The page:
Best of class: Clive Taylor and his 1956 Norton Model 99 Dominator.
The 11th Annual Barber Vintage Festival continued the event’s seemingly unstoppable growth curve, with a reported 69,264 motorcycle enthusiasts attending the three-day event Oct. 9-11, 2015. That impressive increase over last year’s 65,365 underscores the Barber festival’s rising popularity with motorcycle enthusiasts of all types, vintage or otherwise.
The annual Motorcycle Classics Vintage Bike Show, held every year since the first festival in 2005, drew an impressive selection of classic bikes. Norton was this year’s featured marque, with Commandos taking center stage. Fifteen Nortons lined up in front of the Motorcycle Classics booth, taking pride of place along with dozens of Japanese and European classics. We awarded trophies in five categories, along with Best Norton and an Editors’ Choice award. Clive Taylor took home our Best Norton award for his stunning 1956 Norton Model 99 Dominator. 1956 was an important year, marking the first upgrade of the 500cc parallel twin introduced in 1949 that would continue to define Norton for another 30 years, right up to the end of Commando production. Editors’ Choice went to Dave Swigler’s 1972 Dunstall Norton Commando 750, an original machine in excellent running order.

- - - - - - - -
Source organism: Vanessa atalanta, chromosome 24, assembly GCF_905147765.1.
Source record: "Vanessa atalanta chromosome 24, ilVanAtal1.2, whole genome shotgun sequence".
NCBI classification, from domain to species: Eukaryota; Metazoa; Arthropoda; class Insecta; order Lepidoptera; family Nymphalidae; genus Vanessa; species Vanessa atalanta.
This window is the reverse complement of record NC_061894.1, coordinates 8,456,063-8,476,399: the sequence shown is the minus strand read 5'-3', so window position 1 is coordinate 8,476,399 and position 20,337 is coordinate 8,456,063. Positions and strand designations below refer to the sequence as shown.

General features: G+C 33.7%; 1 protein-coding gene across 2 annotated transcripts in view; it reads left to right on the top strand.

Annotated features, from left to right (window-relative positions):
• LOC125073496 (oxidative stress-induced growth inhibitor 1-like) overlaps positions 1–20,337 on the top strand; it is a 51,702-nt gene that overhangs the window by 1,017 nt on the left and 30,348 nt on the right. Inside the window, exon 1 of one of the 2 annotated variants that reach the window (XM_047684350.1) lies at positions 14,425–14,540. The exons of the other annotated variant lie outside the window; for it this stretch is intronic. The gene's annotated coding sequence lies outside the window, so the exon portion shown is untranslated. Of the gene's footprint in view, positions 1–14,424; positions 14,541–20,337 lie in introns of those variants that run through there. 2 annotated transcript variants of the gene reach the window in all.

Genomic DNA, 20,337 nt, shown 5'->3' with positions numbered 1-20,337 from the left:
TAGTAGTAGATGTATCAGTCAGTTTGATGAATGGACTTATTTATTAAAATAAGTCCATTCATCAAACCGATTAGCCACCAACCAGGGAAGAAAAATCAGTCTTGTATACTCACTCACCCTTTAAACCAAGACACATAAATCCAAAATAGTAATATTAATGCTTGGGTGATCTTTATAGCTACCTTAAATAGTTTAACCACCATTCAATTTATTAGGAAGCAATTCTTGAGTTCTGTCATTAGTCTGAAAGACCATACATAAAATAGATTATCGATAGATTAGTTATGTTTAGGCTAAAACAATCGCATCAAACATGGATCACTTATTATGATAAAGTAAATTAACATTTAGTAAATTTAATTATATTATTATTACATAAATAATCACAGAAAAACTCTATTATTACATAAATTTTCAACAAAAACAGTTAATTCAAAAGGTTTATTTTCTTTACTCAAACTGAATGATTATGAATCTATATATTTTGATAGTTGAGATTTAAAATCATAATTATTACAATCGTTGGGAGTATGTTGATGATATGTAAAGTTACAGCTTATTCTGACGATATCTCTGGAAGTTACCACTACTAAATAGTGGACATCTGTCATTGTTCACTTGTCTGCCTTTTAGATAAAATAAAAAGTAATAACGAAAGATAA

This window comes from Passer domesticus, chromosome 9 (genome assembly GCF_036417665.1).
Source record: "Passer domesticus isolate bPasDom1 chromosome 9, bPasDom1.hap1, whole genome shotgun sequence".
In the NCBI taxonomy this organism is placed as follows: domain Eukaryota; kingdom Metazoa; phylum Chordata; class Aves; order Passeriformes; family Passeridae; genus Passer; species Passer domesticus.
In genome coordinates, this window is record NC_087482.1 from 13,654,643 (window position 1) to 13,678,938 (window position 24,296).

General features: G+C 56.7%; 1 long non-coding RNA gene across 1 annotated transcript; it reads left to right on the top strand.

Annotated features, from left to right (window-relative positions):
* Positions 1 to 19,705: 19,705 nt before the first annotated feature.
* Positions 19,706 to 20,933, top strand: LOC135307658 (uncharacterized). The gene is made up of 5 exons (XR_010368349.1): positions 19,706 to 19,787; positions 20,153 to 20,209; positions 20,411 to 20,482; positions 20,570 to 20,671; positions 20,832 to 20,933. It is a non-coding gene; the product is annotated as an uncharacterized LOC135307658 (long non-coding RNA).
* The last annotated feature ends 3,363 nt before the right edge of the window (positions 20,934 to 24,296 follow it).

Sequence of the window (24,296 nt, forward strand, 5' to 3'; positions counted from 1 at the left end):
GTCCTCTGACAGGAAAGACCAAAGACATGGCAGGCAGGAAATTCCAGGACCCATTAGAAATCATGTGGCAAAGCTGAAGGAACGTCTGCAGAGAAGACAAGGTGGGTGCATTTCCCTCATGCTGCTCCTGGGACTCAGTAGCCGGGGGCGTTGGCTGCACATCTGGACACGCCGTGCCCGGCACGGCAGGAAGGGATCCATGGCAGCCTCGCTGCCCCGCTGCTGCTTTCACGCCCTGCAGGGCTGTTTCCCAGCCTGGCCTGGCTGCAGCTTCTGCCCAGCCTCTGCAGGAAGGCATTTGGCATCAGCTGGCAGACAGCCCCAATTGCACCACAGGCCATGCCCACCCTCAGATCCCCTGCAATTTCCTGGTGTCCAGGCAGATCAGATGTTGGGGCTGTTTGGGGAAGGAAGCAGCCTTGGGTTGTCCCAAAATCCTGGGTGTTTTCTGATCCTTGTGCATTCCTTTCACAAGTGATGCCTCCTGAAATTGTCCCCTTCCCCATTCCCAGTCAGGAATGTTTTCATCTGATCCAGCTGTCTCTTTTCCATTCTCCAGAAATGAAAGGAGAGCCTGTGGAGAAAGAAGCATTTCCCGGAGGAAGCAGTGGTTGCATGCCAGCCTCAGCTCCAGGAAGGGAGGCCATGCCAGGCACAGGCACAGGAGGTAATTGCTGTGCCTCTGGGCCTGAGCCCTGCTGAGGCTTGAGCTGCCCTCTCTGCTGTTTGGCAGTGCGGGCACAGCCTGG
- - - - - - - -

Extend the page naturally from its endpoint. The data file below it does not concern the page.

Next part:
Editors’ Choice: Dave Swigler and his 1972 Dunstall Norton Commando 750.
The genius of John Britten, designer of the Britten V1000 that beat the best at Daytona and elsewhere in the early 1990s, was celebrated in the museum and on track, with nine of the 10 V1000s built on display in the museum basement and five — count ’em five — V1000s out on the track for exhibition laps on both Friday and Saturday. Barber employee and former racer Chuck Honeycutt rode the museum’s V1000, which he raced once at Talladega, pulling wheelies on the front straight to the delight of the crowd. Unbelievable, and an experience we all knew would never pass our way again. It was another excellent weekend — exactly what we’ve come to expect of the Barber festival. — Richard Backus
Chuck Honeycutt on the Barber museum’s Britten V1000.